A Voice to Parliament is about Aboriginal and Torres Strait Islander people advising on matters that affect them.

This means a Voice to Parliament is core business of viral hepatitis elimination.

It is well established that when Aboriginal and Torres Strait Islander people and communities advise and drive matters that affect them there are better outcomes.

When it comes to matters that affect Aboriginal and Torres Strait Islander people, they are the affected community.

Affected communities being at the table and advising on matters that affect them is a long-established practice with a strong evidence base.

Affected communities’ advice and leadership is reflected in global, national and state/territory viral hepatitis policy.

Meaningful involvement of affected communities and partnership are the foundational principles of Australia’s hepatitis B and hepatitis C responses.

Australia is a world leader in its blood borne virus responses - this is because it has always had affected communities at the table – providing advice to ensure the response is meaningful and gets to the people who need it.

Aboriginal and Torres Strait Islander people continue to be priority populations in the soon to be finalised Fourth National Hepatitis B Strategy 2022-2023 and Sixth National Hepatitis C Strategy 2023-2030.

All Australian Health Ministers have committed to achieving hepatitis B and hepatitis C elimination by 2030.

To achieve the 2030 viral hepatitis elimination goals, greater action must be taken, and new ways of working must be implemented to address health and other inequities experienced by Aboriginal and Torres Strait Islander people – and Aboriginal and Torres Strait Islander people need to determine what is best for them including in relation to viral hepatitis elimination.

Structural reform is needed to empower Aboriginal and Torres Strait Islander peoples to have a greater say and authority over the decisions that impact them.

Structural reform means making real changes to the way decisions are made and by who.

Enshrining an Aboriginal and Torres Strait Islander Voice to Parliament in the Constitution is one form of structural reform.

These are necessary conditions for Australia to achieve its goal of eliminating viral hepatitis by 2030.

Hepatitis Australia’s Members Forum on the Voice to Parliament

Hepatitis Australia convened a Members Forum to discuss involvement and communications relating to the Voice and the Uluru Statement from the Heart.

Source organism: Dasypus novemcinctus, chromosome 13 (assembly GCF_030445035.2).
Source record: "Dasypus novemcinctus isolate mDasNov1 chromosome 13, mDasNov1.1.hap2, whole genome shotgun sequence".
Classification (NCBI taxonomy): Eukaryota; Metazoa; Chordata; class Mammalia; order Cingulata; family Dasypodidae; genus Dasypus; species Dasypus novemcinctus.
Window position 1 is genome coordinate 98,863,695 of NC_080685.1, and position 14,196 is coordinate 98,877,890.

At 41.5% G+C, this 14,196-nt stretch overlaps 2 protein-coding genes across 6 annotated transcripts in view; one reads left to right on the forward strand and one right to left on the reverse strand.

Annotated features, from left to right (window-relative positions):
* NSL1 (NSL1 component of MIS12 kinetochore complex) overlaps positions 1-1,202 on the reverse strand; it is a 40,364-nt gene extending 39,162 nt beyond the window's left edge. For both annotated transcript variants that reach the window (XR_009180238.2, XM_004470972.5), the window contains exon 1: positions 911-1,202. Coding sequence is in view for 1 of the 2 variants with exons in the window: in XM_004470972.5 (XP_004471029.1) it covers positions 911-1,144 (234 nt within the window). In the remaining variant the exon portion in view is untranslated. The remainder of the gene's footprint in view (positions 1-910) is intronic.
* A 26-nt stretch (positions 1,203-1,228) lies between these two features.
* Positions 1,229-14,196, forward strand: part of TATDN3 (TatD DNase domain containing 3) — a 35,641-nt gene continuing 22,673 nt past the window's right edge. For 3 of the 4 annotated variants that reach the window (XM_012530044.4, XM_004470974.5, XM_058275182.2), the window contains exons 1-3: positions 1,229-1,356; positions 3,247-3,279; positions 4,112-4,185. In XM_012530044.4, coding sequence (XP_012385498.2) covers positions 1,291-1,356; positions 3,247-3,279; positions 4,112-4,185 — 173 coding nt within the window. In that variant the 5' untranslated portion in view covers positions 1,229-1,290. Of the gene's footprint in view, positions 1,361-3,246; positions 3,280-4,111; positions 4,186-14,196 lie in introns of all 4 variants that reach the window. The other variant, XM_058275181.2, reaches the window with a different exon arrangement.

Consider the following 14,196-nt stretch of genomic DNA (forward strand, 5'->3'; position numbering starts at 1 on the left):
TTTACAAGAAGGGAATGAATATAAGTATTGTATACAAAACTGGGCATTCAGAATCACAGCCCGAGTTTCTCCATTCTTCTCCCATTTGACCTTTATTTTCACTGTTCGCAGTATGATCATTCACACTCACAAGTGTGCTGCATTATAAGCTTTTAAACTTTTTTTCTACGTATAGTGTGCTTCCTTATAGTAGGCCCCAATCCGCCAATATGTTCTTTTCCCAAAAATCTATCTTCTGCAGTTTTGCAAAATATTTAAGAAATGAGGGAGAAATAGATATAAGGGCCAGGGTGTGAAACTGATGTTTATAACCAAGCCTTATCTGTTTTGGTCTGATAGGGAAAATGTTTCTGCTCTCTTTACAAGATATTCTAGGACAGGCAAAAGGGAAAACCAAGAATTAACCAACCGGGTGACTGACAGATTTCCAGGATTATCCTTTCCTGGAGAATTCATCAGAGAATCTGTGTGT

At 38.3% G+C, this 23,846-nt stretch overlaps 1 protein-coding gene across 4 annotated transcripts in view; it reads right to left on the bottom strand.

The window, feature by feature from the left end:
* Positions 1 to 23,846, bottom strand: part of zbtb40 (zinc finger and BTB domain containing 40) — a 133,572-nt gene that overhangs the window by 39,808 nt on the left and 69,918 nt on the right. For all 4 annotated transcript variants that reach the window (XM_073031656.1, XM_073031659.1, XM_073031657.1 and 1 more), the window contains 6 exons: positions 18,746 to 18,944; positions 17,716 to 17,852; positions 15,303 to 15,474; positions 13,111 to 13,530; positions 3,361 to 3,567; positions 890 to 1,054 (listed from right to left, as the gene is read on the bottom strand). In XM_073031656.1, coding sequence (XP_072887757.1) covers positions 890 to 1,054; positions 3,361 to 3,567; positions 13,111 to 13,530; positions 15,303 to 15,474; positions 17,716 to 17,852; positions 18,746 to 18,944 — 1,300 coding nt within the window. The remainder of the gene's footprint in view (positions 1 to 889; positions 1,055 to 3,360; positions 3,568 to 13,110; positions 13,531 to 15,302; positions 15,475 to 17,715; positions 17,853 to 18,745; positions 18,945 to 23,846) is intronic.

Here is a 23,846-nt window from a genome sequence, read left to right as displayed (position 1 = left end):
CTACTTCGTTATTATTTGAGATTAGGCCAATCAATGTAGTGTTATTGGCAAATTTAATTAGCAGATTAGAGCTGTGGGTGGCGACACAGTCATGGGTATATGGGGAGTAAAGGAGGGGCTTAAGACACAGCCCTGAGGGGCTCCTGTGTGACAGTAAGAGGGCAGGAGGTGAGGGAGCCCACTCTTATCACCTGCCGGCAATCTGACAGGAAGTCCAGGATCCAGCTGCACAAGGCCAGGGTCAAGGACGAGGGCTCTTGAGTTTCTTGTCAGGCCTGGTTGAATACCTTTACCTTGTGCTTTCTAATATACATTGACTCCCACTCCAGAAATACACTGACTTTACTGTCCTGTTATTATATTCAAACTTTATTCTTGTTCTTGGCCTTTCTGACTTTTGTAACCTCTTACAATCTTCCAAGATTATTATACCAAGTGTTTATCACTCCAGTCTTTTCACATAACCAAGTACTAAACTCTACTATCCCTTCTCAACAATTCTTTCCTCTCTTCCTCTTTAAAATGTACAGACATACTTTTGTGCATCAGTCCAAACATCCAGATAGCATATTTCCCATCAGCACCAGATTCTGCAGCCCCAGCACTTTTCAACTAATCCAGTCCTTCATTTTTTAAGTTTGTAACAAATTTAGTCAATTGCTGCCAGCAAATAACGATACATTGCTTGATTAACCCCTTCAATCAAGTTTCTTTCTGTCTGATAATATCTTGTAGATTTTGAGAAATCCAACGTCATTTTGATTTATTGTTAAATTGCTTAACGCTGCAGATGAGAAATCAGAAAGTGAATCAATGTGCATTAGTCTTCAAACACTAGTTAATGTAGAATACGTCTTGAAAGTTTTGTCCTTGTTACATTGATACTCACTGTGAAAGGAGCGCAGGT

The members' meeting included information on:

Thank you to all our members for their engagement. We look forward to continuing conversations about this important topic.

Member CEOs will receive a follow-up email with some additional resources including current data related to Aboriginal and Torres Strait Islander peoples and viral hepatitis.

As requested at the forum, Hepatitis Australia will continue to distribute information and resources to support membership and key stakeholder engagement.

Group photo via Zoom

Aboriginal and Torres Strait Islander Support for the Voice:

Independent research consistently shows more than 80% of First Nations People support the Voice.

Many Aboriginal and Torres Strait Islander Peak Organisations have published statements in support of a constitutional Voice to parliament. You can read some of these below:

Enrol to vote by Monday 18 September 2023

We encourage everyone to ensure they are enrolled to vote at the referendum.

The deadline for enrolling to vote and updating or changing your details on the electoral roll for the 2023 referendum is 8pm, Monday 18 September 2023.

Visit the Australian Electoral Commission for further information including:

Provisional enrolment for potential new citizens

If you are scheduled to attend your citizenship ceremony on or before Saturday 14 October 2023, then you can complete the provisional enrolment form to enrol as a new citizen ahead of the referendum.

Your completed form must be received by 8pm local time on the close of roll for the 2023 referendum.

Translated and accessible information

The Australian Electoral Commission has information available in a variety of languages and formats to help everyone understand enrolling and voting in Australia.

Authorised by C Fowlie, Hepatitis Australia, 4/6b Thesiger Ct, Deakin ACT 2600.